After the wildfire had burned through nearly 42 acres of grass and scrub trees in an Old Orchard Beach marsh on a blustery April afternoon, Maine Forest Rangers got to work examining the charred trees and scorched soil for a trace of what caused the wall of flames to sweep across the dry, open marsh.

Within weeks, to the shock of first responders in Maine and New England, Old Orchard Beach Fire Chief Ricky Plummer sat before a judge in handcuffs, charged with setting the fire that afternoon – a rare case of a ranking fire official facing an arson charge. Plummer, who has resigned from the fire chief position, told authorities that he discarded a cigarette he’d been smoking in secret and that the fire was an accident, but officials said they found no cigarette butt or smoking materials. It was as if they had searched every stalk in the proverbial haystack, but found no needle.

Can fire investigators, searching a burned area larger than three dozen football fields, really expect to find something no bigger than a paper clip?

The answer, according to fire experts, is absolutely.

Although the techniques of fire investigation have advanced more slowly than the investigative techniques of other crimes, fire investigators today are leaving behind assumed wisdom in favor of scientific rigor, documentation and replicable methodology.

Maine Forest Ranger Mark Rousseau, 50, compares what fuels were burned and what areas were protected from flames to determine the direction of a fire while investigating a recent wildfire in New Vineyard.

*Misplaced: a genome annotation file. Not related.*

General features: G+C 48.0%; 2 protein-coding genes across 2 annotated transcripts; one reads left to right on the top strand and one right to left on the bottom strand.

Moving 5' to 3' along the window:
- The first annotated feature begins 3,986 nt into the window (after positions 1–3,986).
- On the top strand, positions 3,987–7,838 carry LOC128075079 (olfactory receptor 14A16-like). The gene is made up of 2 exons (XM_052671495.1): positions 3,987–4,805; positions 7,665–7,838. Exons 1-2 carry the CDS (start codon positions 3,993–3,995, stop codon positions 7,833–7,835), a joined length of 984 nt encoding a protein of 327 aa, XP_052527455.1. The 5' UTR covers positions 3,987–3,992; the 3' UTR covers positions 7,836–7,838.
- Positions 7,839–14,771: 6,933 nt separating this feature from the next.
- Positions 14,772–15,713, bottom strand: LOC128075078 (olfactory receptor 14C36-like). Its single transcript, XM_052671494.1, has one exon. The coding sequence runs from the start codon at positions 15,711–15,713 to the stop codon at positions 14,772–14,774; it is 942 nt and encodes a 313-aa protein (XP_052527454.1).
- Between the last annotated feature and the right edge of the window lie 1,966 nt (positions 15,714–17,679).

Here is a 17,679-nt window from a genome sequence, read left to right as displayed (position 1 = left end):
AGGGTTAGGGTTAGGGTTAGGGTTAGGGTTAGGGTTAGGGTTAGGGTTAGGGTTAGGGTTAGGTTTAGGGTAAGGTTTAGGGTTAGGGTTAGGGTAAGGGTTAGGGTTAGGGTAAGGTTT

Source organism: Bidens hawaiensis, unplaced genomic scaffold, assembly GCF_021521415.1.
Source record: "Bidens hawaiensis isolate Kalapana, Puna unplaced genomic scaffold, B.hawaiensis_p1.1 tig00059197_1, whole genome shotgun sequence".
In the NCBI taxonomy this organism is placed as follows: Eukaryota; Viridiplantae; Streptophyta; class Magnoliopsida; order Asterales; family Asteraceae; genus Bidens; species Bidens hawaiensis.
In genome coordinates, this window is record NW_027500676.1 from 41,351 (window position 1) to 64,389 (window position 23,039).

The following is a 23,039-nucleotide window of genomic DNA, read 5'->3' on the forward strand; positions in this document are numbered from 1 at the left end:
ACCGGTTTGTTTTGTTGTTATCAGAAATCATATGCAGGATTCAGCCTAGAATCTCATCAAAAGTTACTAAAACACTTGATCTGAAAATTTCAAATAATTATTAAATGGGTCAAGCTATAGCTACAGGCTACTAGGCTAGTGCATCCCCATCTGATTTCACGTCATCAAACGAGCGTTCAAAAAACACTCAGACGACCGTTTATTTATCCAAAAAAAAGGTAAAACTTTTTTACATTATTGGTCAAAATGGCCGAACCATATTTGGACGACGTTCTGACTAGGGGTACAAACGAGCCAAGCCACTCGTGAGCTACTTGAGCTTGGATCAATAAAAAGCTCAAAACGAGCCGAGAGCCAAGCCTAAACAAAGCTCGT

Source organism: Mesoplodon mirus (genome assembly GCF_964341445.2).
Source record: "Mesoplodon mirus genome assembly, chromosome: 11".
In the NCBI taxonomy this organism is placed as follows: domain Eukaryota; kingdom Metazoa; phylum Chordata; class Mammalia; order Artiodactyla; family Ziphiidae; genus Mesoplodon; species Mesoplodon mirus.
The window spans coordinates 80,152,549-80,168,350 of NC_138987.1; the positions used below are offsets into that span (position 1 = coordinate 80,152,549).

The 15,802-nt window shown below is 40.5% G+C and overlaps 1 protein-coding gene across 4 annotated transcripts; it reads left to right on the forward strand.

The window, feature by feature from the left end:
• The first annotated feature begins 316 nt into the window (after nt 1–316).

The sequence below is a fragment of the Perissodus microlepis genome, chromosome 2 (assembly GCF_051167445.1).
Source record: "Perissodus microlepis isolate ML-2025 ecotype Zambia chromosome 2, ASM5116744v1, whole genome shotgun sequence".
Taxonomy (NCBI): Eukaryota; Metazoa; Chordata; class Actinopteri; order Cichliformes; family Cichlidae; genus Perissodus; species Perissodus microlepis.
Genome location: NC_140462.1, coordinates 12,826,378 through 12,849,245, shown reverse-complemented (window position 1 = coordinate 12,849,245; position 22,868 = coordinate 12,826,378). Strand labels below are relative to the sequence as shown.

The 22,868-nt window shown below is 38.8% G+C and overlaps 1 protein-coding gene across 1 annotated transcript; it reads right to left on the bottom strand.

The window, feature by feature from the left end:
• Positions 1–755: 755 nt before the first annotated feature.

Forest Ranger Mark Rousseau compares what fuels were burned and what areas were protected from flames to determine the direction of a fire.

As investigators who examine homicides or rapes use DNA testing to build a case on infinitesimally small specks of blood or bodily fluids, fire investigators now can reliably find significance in the smallest of particles.

In the case of the Old Orchard Beach fire, a detailed search of the area where they believe the flames began yielded no evidence to back up Plummer’s story that he used two paper matches to light a cigarette that he later discarded, sparking the fire in dry, chest-high marsh grass by accident.

“I know better to even be out there with a cigarette,” Plummer told investigators, according to court records.

Yet fire investigators found no cigarette butt, no matches, no evidence of smoking materials.

“During my career I have investigated several cigarette-caused fires and the cigarette has always been present at the origin upon my examination,” Maine Forest Ranger Matthew Bennett wrote in the affidavit supporting Plummer’s arrest. “I searched the area carefully and would have certainly located evidence of this nature if it existed.”

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Maine Forest Ranger Mark Rousseau began his career investigating fires at a pivotal time in the industry. Based in Farmington, Rousseau joined the ranger service in 1999 and was trained in fire investigation in 2003, around the time that modern, science-based practices became the nationwide standard.